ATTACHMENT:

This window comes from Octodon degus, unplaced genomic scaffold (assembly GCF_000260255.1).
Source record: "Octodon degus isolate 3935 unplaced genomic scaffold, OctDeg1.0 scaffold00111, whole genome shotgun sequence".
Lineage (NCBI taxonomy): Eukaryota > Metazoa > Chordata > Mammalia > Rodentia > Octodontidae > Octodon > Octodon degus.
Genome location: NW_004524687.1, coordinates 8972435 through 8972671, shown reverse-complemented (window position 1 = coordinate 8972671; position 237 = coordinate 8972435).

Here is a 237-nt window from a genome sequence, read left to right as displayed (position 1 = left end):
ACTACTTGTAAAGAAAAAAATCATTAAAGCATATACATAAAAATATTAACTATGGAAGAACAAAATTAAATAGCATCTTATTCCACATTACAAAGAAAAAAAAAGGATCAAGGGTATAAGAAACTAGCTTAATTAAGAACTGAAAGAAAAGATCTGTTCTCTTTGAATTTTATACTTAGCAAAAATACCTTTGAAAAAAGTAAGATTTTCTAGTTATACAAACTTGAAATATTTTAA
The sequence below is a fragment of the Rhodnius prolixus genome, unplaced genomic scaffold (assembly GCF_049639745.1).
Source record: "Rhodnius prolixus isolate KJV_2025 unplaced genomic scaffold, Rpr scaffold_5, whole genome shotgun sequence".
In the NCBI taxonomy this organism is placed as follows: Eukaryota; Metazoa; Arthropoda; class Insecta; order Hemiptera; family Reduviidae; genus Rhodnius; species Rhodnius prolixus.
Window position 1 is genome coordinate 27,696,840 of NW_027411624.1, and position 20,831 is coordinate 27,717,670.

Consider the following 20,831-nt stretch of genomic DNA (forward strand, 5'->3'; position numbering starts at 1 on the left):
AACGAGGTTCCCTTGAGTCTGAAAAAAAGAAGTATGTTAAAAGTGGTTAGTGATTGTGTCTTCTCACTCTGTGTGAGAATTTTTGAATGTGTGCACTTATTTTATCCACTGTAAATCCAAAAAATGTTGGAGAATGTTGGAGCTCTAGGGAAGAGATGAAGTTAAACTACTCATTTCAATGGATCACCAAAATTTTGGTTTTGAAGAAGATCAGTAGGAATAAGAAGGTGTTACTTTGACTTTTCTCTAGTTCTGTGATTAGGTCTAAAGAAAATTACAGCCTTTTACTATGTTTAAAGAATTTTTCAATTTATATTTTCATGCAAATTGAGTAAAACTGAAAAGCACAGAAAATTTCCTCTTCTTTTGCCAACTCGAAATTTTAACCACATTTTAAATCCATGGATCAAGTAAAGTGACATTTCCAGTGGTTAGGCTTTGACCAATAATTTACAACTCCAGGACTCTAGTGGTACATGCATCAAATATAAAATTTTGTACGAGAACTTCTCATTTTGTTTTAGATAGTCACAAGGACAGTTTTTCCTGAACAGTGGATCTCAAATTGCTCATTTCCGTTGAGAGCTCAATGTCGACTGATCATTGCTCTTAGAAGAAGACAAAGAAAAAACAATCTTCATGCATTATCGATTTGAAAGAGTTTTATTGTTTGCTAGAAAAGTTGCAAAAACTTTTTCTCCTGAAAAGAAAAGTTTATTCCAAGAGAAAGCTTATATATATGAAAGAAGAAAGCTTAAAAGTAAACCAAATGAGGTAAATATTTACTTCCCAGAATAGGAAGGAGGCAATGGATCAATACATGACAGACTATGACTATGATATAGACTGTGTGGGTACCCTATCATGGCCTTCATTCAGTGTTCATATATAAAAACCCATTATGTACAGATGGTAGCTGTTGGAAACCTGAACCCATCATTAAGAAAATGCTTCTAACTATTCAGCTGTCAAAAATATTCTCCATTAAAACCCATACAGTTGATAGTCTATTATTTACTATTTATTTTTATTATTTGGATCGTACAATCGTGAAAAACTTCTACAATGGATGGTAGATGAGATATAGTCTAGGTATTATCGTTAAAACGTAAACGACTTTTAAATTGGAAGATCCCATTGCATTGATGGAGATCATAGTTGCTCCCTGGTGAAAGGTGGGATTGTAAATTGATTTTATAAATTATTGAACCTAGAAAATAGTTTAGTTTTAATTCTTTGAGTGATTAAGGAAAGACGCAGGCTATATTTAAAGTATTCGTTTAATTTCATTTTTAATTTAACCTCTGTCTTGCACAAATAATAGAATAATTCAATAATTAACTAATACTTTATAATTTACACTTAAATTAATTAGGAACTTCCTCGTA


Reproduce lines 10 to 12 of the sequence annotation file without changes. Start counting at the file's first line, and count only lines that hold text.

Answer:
Window position 1 is genome coordinate 27,696,840 of NW_027411624.1, and position 20,831 is coordinate 27,717,670.

Consider the following 20,831-nt stretch of genomic DNA (forward strand, 5'->3'; position numbering starts at 1 on the left):
AACGAGGTTCCCTTGAGTCTGAAAAAAAGAAGTATGTTAAAAGTGGTTAGTGATTGTGTCTTCTCACTCTGTGTGAGAATTTTTGAATGTGTGCACTTATTTTATCCACTGTAAATCCAAAAAATGTTGGAGAATGTTGGAGCTCTAGGGAAGAGATGAAGTTAAACTACTCATTTCAATGGATCACCAAAATTTTGGTTTTGAAGAAGATCAGTAGGAATAAGAAGGTGTTACTTTGACTTTTCTCTAGTTCTGTGATTAGGTCTAAAGAAAATTACAGCCTTTTACTATGTTTAAAGAATTTTTCAATTTATATTTTCATGCAAATTGAGTAAAACTGAAAAGCACAGAAAATTTCCTCTTCTTTTGCCAACTCGAAATTTTAACCACATTTTAAATCCATGGATCAAGTAAAGTGACATTTCCAGTGGTTAGGCTTTGACCAATAATTTACAACTCCAGGACTCTAGTGGTACATGCATCAAATATAAAATTTTGTACGAGAACTTCTCATTTTGTTTTAGATAGTCACAAGGACAGTTTTTCCTGAACAGTGGATCTCAAATTGCTCATTTCCGTTGAGAGCTCAATGTCGACTGATCATTGCTCTTAGAAGAAGACAAAGAAAAAACAATCTTCATGCATTATCGATTTGAAAGAGTTTTATTGTTTGCTAGAAAAGTTGCAAAAACTTTTTCTCCTGAAAAGAAAAGTTTATTCCAAGAGAAAGCTTATATATATGAAAGAAGAAAGCTTAAAAGTAAACCAAATGAGGTAAATATTTACTTCCCAGAATAGGAAGGAGGCAATGGATCAATACATGACAGACTATGACTATGATATAGACTGTGTGGGTACCCTATCATGGCCTTCATTCAGTGTTCATATATAAAAACCCATTATGTACAGATGGTAGCTGTTGGAAACCTGAACCCATCATTAAGAAAATGCTTCTAACTATTCAGCTGTCAAAAATATTCTCCATTAAAACCCATACAGTTGATAGTCTATTATTTACTATTTATTTTTATTATTTGGATCGTACAATCGTGAAAAACTTCTACAATGGATGGTAGATGAGATATAGTCTAGGTATTATCGTTAAAACGTAAACGACTTTTAAATTGGAAGATCCCATTGCATTGATGGAGATCATAGTTGCTCCCTGGTGAAAGGTGGGATTGTAAATTGATTTTATAAATTATTGAACCTAGAAAATAGTTTAGTTTTAATTCTTTGAGTGATTAAGGAAAGACGCAGGCTATATTTAAAGTATTCGTTTAATTTCATTTTTAATTTAACCTCTGTCTTGCACAAATAATAGAATAATTCAATAATTAACTAATACTTTATAATTTACACTTAAATTAATTAGGAACTTCCTCGTA